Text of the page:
“the movement […]  pays long-overdue homage to an age bracket that is often ignored by the fashion industry.” So basically is Millennials and Gen Y on one side and Iris Apfel on the other side, middle-aged women have no saying and menocore is what is for us.

Why do we need to categorize and be put in a class, like “no you go in A and your friend goes in B, you may meet at recess or for lunch, but not together for this year”.  Then you know where is the problem? We need to define everything in this country, “normcore” “menocore” “office attire” “cocktail attire”.

I wrote a book in which I described “Italian style” and what it means in 10 chapters because there isn’t one single definition that serves to describe what it takes to adopt the Italian way. And, no there are no trendy or pretty adjectives to be used, we may eat pineapple, but also a great pasta and a red Chianti, and we know a good one from a bad one, we don’t ask for Cabernet or Chardonnay, we look at the wine list. It’s a timeless, comfortable in your own skin attitude, simple, slow, sophisticated, and, by all means, we never buy stuff one size smaller.

classics, op-ed, style file

Are you living a luxurious life?

Is luxury a concept that went bankrupt in the year 2000? You know when people in 999 thought the world was going to end and nobody would ever see 1000?

A luxe life can be made of cars, travel, possessions like real estate, jewelry, furs, cars, boats and airplanes, art and travels, it’s normally something tangible, visible, show-off-able. All of the glitz and glamour, the richesse that was expected of the Hollywood stars is now in the hands of celebrities and influencers.

For what I am concerned, luxury is a state of mind.

You don’t need to have a floor dedicated to your closet, to always look impeccable, as long as whatever you wear is chosen with the mind, the heart and a good dose of taste and style. “Buy less, choose well, make it last.” Vivienne Westwood said it back in 2014 in a statement interview about capitalism, consumerism and sustaining her war against fracking.

You don’t need to have a chef, why not just be your own chef? When the ingredients are impeccable (that’s where you don’t settle) no need to EXTRA anything: a simple bowl of fresh pasta, butter and Parmigiano is comfort for the senses, when’s time for artichokes or truffles add them.

Flying private is a luxury, however a peaceful sailing on a small boat, fish and eat your catch, and get lost in an inhabited island with no Wi-Fi is even more of a luxury.

Haute Couture is a 1%er reality, something that we can profusely dream on, however the alternative is not that fast fashion “I would like but I can’t” attitude. How about a talented dress maker? You’ll wear pieces inspired by the catwalks yet made to measure, you’ll choose your fabric, print and accessories and will go through a privileged experience that encompasses all the senses.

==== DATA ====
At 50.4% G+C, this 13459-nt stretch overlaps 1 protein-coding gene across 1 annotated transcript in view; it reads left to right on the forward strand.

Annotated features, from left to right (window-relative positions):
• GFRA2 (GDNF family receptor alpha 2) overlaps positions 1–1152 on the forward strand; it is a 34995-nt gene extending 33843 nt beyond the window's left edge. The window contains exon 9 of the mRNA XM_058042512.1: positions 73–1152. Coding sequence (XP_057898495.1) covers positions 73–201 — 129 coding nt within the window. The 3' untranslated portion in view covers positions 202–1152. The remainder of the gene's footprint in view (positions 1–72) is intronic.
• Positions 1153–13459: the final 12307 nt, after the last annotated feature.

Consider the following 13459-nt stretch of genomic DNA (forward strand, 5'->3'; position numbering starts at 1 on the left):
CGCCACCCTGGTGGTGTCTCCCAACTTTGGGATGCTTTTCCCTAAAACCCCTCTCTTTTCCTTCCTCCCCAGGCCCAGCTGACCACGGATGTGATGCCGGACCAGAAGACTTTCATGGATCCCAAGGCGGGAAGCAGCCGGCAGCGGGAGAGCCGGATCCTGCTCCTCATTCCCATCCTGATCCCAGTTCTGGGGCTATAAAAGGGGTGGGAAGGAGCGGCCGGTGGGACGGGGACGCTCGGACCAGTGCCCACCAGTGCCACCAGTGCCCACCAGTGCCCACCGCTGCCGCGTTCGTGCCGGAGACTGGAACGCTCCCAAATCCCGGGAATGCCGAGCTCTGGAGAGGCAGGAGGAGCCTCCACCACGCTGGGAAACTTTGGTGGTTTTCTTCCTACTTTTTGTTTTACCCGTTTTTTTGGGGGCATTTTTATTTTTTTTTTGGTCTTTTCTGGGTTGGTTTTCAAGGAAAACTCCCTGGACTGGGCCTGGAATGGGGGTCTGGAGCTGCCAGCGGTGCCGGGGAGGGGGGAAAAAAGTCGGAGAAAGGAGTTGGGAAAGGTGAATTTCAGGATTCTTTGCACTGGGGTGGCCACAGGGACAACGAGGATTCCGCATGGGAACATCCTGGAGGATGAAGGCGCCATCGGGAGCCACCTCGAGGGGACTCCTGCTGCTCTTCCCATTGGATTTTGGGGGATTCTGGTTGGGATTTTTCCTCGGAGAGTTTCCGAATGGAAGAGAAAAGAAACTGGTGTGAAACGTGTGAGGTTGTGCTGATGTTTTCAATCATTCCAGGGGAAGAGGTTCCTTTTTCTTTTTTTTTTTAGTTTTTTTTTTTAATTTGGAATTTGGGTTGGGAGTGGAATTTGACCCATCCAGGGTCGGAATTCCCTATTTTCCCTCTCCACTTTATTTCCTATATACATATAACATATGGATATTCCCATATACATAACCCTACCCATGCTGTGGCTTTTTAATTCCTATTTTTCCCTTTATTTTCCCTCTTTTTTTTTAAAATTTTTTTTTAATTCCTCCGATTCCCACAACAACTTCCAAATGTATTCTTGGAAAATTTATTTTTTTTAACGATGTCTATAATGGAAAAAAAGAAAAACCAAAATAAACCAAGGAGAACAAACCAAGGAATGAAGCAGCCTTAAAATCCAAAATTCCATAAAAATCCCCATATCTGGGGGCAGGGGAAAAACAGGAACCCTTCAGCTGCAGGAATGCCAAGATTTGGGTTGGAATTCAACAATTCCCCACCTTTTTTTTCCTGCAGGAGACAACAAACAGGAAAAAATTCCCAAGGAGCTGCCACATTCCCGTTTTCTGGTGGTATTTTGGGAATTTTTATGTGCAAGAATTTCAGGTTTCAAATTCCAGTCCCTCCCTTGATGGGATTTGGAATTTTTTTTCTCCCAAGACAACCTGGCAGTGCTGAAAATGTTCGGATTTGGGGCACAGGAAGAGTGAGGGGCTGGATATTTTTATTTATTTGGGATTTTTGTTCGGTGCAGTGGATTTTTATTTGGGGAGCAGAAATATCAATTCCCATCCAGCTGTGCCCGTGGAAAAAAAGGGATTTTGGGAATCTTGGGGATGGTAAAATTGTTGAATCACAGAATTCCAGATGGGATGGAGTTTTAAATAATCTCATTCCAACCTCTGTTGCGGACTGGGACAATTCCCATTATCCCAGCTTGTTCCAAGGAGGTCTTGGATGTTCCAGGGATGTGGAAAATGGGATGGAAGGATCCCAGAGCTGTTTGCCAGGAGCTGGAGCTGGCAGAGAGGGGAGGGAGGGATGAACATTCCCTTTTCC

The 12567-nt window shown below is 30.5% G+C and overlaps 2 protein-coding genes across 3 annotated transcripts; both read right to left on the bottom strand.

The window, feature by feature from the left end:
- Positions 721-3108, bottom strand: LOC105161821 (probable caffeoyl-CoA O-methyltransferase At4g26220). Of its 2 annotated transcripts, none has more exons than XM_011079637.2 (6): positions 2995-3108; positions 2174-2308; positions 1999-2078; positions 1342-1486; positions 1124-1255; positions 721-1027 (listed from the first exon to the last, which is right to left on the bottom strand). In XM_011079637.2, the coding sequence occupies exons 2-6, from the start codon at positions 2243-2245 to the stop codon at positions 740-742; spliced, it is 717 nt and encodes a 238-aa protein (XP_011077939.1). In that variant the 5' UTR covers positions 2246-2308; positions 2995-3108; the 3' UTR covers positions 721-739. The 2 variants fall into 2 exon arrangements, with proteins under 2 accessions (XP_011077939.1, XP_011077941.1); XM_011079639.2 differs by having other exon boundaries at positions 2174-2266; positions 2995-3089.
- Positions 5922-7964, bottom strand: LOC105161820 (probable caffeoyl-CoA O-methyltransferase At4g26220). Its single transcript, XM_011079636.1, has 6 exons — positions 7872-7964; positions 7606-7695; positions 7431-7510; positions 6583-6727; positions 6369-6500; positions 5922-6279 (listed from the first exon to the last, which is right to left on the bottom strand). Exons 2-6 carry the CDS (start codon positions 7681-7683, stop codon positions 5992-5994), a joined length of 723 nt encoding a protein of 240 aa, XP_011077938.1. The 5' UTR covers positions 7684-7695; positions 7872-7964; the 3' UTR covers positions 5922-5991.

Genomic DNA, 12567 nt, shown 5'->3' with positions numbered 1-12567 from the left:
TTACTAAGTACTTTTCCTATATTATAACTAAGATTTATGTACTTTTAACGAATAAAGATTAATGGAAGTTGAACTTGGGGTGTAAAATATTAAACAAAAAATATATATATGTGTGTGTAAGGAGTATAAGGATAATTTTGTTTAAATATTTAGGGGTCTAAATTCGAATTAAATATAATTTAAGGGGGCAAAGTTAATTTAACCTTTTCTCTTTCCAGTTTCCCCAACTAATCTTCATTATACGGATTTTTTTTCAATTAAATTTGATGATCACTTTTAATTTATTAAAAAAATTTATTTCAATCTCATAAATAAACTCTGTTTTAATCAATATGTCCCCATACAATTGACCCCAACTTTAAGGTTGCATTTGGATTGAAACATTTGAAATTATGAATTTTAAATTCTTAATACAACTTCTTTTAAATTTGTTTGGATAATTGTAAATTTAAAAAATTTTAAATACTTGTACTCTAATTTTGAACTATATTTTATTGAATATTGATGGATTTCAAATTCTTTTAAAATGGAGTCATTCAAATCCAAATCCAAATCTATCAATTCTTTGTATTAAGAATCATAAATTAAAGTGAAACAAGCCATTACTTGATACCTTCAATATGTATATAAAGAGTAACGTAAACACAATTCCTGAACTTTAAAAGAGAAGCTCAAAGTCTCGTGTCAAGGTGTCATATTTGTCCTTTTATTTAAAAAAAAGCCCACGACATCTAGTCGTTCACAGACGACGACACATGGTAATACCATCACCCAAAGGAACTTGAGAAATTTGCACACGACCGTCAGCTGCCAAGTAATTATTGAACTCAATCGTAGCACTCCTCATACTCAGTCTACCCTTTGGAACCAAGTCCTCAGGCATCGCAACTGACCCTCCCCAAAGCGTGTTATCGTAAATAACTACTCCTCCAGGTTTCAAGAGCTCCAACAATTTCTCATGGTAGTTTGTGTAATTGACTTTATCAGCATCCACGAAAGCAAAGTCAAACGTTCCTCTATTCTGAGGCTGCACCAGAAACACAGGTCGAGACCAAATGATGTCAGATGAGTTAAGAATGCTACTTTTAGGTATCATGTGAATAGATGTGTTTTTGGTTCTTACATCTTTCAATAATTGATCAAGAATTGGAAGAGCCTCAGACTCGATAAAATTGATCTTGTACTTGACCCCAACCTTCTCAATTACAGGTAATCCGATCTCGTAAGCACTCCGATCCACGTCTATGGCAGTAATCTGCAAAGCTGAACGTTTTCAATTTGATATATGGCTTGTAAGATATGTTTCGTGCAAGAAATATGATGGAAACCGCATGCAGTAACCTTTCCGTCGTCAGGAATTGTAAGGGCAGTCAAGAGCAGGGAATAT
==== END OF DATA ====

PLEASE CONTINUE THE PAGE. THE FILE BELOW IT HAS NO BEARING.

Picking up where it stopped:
What's not luxury?

Luxury is not mass, is not cheap perfumes or knock-off bags, aspirational new-money, is not shining logoed belts, key-chains and shoes.

style file, style, op-ed

It's a Fashion Revolution

April is the month in which the activities around slow fashion and sustainable practices take center stage and culminates with Fashion Revolution day on the 24th.

It's also the month of Vivienne Westwood's birthday whose quote became a motto of any sustainable aficionado.


Buy less,
choose well,
make it last
— Dame Vivienne

Why a revolution?

Because we all love fashion but has come the time when looking good also has to mean feel good about what you are wearing.

It means knowing that what you have purchased has been imagined, designed, cut, sewn, steamed, embroidered, produced and finished in fair and transparent conditions. Fashion is still an industry that values ideas, people, without forgetting about the environment and profit.

The production chain of the fashion industry has reached that far exceeds the limit: one of the heaviest environmental impact in the world after oil industry. And this is because coal mining is almost at its extinction.  

#whomademyclothes

It’s a campaign launched in the UK three years ago and its worldwide impact has prompted the creation of a Transparency Index, that is, a list of global fashion brands that disclose name and address of all the facilities where their garments are produced. It’s an empowerment movement for garment workers, sustainable companies, for designers and creatives, students, who have an extra chance to become visible.

Why did all this start?

Do you remember in 2013 the collapse of a building in Bangladesh that killed 1134 people and left 2500 injured remained in history as the Rana Plaza tragedy?  They were garment workers left to work in conditions so inhumane that could be compared to slavery, forced to live in the same unhealthy establishments. Those were the guys that would sew the $10 H&M jeans or $15 Zara T-shirts.

Why us?

It’s our duty, it’s not “them” anymore, we can’t allow blind ignorance “they are all the same, they all pollute, I go for the cheapest, I won’t make a difference alone”. The same way we need to know where our food comes from, that it’s not injected with poisonous ingredients to make it look uniform, shiny and plump, we have the right to know who made our clothes, if the materials are produced under best practice rules, if labor laws are respected and fair trade applied.

I strongly believe that in 2017 we ought to be active citizens, not just citizens that are governed by some out there entity, responsible consumers and conscientious entrepreneurs. Community builders, if we really need to label ourselves, is another of those roles that we ought to take as parents, if we want to hand our children a healthy future.

In my vision, it’s a revolution to bring things back to how they were.

We have too much, we don’t need to produce more, we must waste less.

The parameters of the affluent society are o v e r . Economic growth has created a need for more with less, less time, less creativity, less money, less protection, and less quality. Fast, everything is fast, shopping compulsion leaves you craving for more, you cannot just be, you have to have, own, throw and buy. We are led by the carrot like donkeys and what loses in the game is the environment, because economic growth and environmental protection are two opposite forces.